With the advent of artificial intelligence, there has also been a surge in online crimes. In the realm of cyber crimes, there’s a new trend that’s emerged known as ‘cyber kidnapping.’ Parents across the globe are falling prey to it. Recently, a Chinese exchange student fell victim to this ‘cyber attacking’ scam in which his parents were extorted for $80,000 in the US.

A 17-year-old victim Kai Zhuang, was reported missing by his high school last week in Utah and later located in a tent in the woods. He was reported missing last week in Riverdale, Utah. Kai was convinced that his family in China was threatened and that he needed to isolate himself, according to police. It’s unclear how he received this information or why he was isolating himself.

cyber kidnapping crime

Also Read: The Unbeatable Tetris Stands Defeated By A 13-Year-Old Boy

What Transpired

Kai Zhuang’s parents had informed his host school, in Utah’s Riverdale, that he appeared to have been kidnapped. The school then contacted the police. They initially believed that the student had been forcefully taken from his home. The Riverdale police then collaborated with the FBI, the US embassy in China, and Chinese officials in the search for Zhuang.

He was found safe in a tent about 25 miles (40 kms) away from Riverdale in the Brigham City area on Sunday night where he seemed to have self-isolated. Meanwhile, his family had received a ransom note and photograph of the student that made it appear that he’d been abducted and was in danger. They had already paid $80,000 in ransom before he was found.

cyber kidnapping utah kai zhuang

What Is Cyber Kidnapping?

Cyber kidnapping refers to a crime where the ‘kidnappers’ convince their victim to hide, and then contact their loved ones for ransom. The criminal compels a victim to isolate and provide pictures of themselves as if being held captive – showing them bound or gagged. The photos are then sent to the victim’s family to extort a payment.

Both parties, the victim and the family, believe their loved ones will be harmed if they don’t do as the kidnappers ask and end up complying. Perpetrators employ threats, isolation orders, video monitoring, and ransom demands to coerce families into compliance. The ‘kidnappers’, though not physically present, monitor the victim online through video-call platforms.

Cyber kidnappers have been targeting foreign exchange students in the US recently – Chinese students in particular, and extorting huge amounts of money from parents. In the Utah boy’s case too, his parents were sent a picture indicating he had been kidnapped. The police believe the kidnappers have manipulated him since December 20. He was traced by analysing call data and bank records.

cyber kidnapping hacking crime

FBI’s official website addresses this newly increasing crime saying, “Although virtual kidnapping takes on many forms, it is always an extortion scheme—one that tricks victims into paying a ransom to free a loved one they believe is being threatened with violence or death. Unlike traditional abductions, virtual kidnappers have not actually kidnapped anyone. Instead, through deceptions and threats, they coerce victims to pay a quick ransom before the scheme falls apart.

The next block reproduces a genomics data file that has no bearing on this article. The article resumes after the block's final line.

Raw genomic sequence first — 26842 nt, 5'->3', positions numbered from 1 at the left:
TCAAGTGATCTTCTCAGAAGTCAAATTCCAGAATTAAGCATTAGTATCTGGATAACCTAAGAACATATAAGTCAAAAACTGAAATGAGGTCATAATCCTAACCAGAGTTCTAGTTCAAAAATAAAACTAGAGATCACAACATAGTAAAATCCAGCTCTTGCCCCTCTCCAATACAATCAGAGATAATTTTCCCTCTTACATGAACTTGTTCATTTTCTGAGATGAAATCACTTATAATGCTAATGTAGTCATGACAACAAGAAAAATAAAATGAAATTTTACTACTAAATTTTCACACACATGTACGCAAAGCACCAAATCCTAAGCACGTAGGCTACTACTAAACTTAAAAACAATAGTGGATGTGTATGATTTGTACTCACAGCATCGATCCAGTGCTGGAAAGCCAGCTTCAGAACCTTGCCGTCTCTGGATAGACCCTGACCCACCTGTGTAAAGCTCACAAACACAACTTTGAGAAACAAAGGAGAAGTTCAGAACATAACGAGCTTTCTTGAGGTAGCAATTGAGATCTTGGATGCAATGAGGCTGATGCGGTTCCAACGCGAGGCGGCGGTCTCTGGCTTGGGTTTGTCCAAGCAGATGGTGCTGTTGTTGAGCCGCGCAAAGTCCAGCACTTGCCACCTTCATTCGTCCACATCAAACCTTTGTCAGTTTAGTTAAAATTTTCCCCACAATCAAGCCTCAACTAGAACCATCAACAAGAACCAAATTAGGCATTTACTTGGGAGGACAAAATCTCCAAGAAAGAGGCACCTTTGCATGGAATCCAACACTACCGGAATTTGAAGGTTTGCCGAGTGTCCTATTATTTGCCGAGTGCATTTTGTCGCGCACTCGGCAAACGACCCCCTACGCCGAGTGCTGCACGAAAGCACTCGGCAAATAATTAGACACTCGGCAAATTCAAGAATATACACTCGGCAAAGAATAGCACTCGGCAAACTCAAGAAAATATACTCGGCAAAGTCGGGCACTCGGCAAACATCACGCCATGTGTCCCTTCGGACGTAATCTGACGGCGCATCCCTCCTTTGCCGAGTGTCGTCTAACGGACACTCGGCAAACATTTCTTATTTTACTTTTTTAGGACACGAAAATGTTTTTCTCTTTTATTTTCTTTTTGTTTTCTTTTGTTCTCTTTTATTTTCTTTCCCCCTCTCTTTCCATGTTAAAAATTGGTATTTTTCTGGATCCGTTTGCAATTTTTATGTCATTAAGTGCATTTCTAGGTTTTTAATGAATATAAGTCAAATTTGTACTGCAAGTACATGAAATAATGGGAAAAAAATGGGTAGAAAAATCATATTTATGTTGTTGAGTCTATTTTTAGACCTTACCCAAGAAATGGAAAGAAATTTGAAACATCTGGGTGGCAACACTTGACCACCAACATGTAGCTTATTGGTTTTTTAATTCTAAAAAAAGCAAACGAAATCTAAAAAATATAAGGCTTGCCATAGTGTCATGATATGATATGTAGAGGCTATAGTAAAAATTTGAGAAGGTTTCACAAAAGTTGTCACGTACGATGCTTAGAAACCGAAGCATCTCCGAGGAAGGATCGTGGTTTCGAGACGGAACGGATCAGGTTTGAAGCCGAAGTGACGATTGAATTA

How To Prevent It

Cyber Kidnapping sure sounds scary but it is definitely preventable. Some of the measures people can take to protect themselves from this new crime are:

  • Cyber criminals can make it appear like they are calling from a loved one’s number. Experts recommend being extra careful with calls from unknown numbers.
  • If you get an emergency call or a message from home, the first step would be to verify the location of your loved ones.
  • Families can come up with phrases or code words that perpetrators would not be aware of.
  • Scammers can also use data you have shared on social media to make their calls more convincing, so be careful of what you share about yourself and your children online, especially names, specific locations, pictures of your home, neighbourhood, or children’s school.
  • Experts also recommend checking up on your loved ones before making payments, and to approach the police.
  • Law enforcement agencies and telecommunications companies must take stringent measures against such calls and messages.

Experts believe that with the rise of Artificial Intelligence (AI), crimes like these could see a steady rise. Scammers can send people voice notes that sound exactly like a loved one in distress. Last year, an Arizona woman testified in the US Senate about receiving such a call.

When Jennifer DeStefano picked up a call from an unknown number, “her 15-year-old daughter”, crying, told her some “bad men” had her. A man then threatened her and demanded ransom. After she cut the call, she called up her daughter, and realised she was safe.

cyber kidnapping hacking

While there is no clear data yet on how many such cyber kidnapping crimes occur each year, law enforcement experts say they are on the rise. A BBC report from July 2020 mentions that eight cases of cyber kidnap had been reported in Australia that year, all targeting Chinese students.